- During administration, monitor the patient’s vital signs continuously and observe the patient carefully for any associated symptoms.
- DO NOT EXCEED THE RECOMMENDED INFUSION RATE of 1 mL/kg/hour (50 mg/kg/h), and follow the infusion schedule closely [see DOSAGE AND ADMINISTRATION (2.3) ]. If a patient develops an infusion reaction, slow the rate of infusion immediately or temporarily interrupt the infusion.
Other IGIV products have been reported to be associated with renal dysfunction, acute renal failure, osmotic nephrosis, and death.[5, 6] While these reports of renal dysfunction and acute renal failure have been associated with the use of many licensed IGIV products, those that contained sucrose as a stabilizer and were administered at daily doses of 400 mg/kg or greater have accounted for a disproportionate share of the total number.[5, 7] BabyBIG contains sucrose as a stabilizer. Patients predisposed to acute renal failure include those patients with any degree of pre-existing renal insufficiency, diabetes mellitus, volume depletion, sepsis, paraproteinemia, or who are receiving known nephrotoxic drugs. Especially in such patients, BabyBIG should be administered at the minimum concentration available and at the minimum rate of infusion practicable.[1-4]
BabyBIG is made from human plasma and, like other plasma products, carries the possibility for transmission of blood-borne viral agents and, theoretically, the Creutzfeldt-Jakob disease agent. The risk of transmission of recognized blood-borne viruses has been reduced by screening plasma donors for prior exposure to certain viruses, for the presence of certain viral infections, and by the viral inactivation and/or removal properties of the precipitation procedures used for the purification of BabyBIG [see DESCRIPTION (11)]. Despite these measures, some as yet unrecognized blood-borne infectious agents may not be inactivated by the manufacturing process; therefore, BabyBIG, like any other blood product, should be given only if a benefit is expected [see PATIENT COUNSELING INFORMATION (17) ].
- Severe reactions, such as angioedema and anaphylactic shock, although not observed during clinical trials with BabyBIG, are a possibility.[8, 9] Clinical anaphylaxis may occur even when the patient is not known to be sensitive to immune globulin products. A reaction may be related to the rate of infusion; therefore, carefully adhere to the infusion rates as outlined under “DOSAGE AND ADMINISTRATION (2.3).” If anaphylaxis or a drop in blood pressure occurs, discontinue the infusion and administer epinephrine.[1-4]
- Although acute systemic allergic reactions were not seen in clinical trials with BabyBIG, epinephrine should be available for treatment of acute allergic symptoms [see ADVERSE REACTIONS (6.1) ]. If hypotension or anaphylaxis occurs, discontinue the administration of BabyBIG immediately and give supportive care as needed.
- An aseptic meningitis syndrome (AMS) has been reported to occur infrequently in association with IGIV administration.[10-13] The syndrome usually begins within several hours to two days following IGIV treatment. It is characterized by symptoms and signs that include the following: severe headache, nuchal rigidity, drowsiness, fever, photophobia, painful eye movements, and nausea and vomiting. Cerebrospinal fluid studies are frequently positive with pleocytosis up to several thousand cells per cubic millimeter, predominately from the granulocytic series, and with elevated protein levels up to several hundred mg/dL. Conduct a thorough neurological examination in patients exhibiting such symptoms and signs to rule out other causes of meningitis.[10-13] AMS may occur more frequently in association with high total doses (2 g/kg) of IGIV treatment. Discontinuation of IGIV treatment has resulted in remission of AMS within several days without sequelae.[1, 10-13] AMS was not observed in clinical trials of BabyBIG.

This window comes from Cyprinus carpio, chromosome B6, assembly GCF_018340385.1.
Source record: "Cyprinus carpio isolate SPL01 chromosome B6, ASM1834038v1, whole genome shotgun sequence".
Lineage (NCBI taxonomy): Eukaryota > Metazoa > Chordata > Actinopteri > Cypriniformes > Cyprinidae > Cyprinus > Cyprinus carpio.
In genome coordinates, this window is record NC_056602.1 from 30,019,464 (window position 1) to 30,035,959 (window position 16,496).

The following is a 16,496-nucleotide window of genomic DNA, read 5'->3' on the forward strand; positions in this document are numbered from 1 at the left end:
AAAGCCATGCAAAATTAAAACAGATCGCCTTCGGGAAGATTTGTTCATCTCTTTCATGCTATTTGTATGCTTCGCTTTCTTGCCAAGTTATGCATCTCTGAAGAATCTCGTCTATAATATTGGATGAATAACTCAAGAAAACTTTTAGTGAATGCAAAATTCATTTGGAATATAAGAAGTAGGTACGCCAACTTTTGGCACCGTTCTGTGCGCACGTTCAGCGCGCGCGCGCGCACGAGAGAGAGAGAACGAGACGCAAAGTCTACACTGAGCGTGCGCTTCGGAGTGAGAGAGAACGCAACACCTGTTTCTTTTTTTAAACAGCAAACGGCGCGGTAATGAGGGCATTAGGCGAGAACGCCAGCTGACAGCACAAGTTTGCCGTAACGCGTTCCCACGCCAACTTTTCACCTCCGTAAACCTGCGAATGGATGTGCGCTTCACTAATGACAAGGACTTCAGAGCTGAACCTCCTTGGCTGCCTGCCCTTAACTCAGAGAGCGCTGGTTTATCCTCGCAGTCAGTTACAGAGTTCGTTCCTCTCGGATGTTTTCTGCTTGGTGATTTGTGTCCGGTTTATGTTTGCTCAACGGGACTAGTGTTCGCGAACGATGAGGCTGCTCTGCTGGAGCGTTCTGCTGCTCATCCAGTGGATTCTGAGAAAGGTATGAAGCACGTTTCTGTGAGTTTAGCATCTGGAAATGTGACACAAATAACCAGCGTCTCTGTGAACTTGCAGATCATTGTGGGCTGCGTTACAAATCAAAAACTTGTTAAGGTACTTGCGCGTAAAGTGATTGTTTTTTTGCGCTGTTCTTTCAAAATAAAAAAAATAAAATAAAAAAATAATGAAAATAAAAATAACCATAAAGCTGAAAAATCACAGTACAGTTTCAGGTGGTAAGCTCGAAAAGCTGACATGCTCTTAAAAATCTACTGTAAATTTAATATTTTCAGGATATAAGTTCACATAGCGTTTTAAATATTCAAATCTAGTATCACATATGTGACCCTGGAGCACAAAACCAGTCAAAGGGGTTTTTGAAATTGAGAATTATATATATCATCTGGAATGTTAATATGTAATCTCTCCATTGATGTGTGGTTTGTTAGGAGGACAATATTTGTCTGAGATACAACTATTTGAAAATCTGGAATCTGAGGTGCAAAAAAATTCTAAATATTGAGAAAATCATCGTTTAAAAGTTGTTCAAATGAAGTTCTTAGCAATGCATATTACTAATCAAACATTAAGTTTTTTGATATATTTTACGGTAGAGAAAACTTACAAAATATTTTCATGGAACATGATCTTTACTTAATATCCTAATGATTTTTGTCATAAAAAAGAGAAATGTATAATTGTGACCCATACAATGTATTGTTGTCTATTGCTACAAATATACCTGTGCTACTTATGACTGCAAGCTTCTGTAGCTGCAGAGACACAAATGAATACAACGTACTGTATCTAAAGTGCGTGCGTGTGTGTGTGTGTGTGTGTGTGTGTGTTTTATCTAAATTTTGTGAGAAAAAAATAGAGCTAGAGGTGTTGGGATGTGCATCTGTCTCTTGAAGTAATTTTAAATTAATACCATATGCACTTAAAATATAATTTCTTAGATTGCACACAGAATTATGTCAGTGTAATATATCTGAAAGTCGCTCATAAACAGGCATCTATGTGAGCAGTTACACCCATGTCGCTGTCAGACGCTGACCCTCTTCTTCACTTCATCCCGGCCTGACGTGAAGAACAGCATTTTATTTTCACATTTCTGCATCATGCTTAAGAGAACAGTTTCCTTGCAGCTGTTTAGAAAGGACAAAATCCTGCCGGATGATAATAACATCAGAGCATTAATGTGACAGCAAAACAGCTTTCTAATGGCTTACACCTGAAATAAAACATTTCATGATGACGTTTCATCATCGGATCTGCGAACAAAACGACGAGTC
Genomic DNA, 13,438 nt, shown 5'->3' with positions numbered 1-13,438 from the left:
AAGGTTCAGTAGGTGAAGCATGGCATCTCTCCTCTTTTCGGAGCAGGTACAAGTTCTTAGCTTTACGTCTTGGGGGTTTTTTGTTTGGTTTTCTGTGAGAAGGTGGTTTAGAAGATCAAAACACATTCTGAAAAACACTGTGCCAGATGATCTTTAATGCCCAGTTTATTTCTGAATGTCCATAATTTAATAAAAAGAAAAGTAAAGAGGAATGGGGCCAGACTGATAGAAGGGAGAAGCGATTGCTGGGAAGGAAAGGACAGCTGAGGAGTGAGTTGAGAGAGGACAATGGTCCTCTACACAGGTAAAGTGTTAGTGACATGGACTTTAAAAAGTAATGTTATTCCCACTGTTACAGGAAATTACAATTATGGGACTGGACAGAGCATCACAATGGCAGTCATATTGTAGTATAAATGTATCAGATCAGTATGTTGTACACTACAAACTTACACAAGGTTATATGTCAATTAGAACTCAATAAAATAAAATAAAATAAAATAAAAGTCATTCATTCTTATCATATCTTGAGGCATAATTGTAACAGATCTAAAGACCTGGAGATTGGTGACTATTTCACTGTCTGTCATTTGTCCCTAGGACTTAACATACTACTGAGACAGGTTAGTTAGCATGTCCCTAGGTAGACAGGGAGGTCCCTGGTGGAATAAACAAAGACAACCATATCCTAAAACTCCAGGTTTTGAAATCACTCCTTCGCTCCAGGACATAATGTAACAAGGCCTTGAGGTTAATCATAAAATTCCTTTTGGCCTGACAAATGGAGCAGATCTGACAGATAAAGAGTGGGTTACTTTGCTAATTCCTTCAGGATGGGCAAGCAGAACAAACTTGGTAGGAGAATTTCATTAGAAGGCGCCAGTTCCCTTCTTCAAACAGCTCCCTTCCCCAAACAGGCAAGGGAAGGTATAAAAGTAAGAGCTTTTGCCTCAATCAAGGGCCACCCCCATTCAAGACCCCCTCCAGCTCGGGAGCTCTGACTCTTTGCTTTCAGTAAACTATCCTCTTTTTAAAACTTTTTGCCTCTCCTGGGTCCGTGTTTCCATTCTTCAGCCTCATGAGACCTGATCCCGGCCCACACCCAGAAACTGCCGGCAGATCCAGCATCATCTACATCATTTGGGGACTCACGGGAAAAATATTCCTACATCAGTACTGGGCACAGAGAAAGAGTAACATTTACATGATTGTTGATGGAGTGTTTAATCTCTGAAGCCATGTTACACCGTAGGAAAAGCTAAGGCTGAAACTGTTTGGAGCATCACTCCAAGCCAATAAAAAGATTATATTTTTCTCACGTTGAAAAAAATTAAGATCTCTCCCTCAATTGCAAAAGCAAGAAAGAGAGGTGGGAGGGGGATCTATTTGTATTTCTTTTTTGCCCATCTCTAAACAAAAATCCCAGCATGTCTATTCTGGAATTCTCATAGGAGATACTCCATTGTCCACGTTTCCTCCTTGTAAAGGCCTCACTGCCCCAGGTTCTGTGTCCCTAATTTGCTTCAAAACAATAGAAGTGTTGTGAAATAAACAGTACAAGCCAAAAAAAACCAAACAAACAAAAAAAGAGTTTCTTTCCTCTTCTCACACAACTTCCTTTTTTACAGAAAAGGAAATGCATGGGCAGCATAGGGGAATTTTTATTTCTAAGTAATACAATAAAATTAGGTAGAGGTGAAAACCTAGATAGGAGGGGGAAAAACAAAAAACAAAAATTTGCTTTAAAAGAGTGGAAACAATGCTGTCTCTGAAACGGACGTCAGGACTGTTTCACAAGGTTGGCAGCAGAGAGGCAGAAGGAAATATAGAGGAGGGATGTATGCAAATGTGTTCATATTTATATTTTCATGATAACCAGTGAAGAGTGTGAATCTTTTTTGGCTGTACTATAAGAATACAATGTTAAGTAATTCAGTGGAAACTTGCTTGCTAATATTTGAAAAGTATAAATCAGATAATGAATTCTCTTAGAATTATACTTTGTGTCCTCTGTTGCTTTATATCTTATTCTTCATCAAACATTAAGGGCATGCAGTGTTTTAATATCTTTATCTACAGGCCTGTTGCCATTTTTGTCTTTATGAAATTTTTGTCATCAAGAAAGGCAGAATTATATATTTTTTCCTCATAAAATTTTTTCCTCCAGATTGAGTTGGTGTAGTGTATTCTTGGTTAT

Hyperproteinemia, hyponatremia, and increased serum viscosity have been observed following administration of IGIV products. It is clinically critical to distinguish true hyponatremia from pseudohyponatremia caused by decreased calculated serum osmolality or elevated osmolar gap, because treatment aimed at decreasing serum free water in patients with pseudohyponatremia may lead to volume depletion, a further increase in serum viscosity and a higher risk of thromboembolic events. These adverse events have not been observed with BabyBIG.
Thrombotic events may occur following IGIV treatment. Patients at risk may include those with a history of atherosclerosis, multiple cardiovascular risk factors, advanced age, impaired cardiac output, coagulation disorders, prolonged periods of immobilization, and/or known or suspected hyperviscosity. Consider baseline assessment of blood viscosity in patients at risk for hyperviscosity, including those with cryoglobulins, fasting chylomicronemia/markedly high triacylglycerols (triglycerides), or monoclonal gammopathies. For patients judged to be at risk of developing thrombotic events, administer BabyBIG at the minimum rate of infusion practicable.
RxDrugLabels.com provides trustworthy package insert and label information about marketed prescription drugs as submitted by manufacturers to the U.S. Food and Drug Administration. Package information is not reviewed or updated separately by RxDrugLabels.com. Every individual prescription drug label and package insert entry contains a unique identifier which can be used to secure further details directly from the U.S. National Institutes of Health and/or the FDA.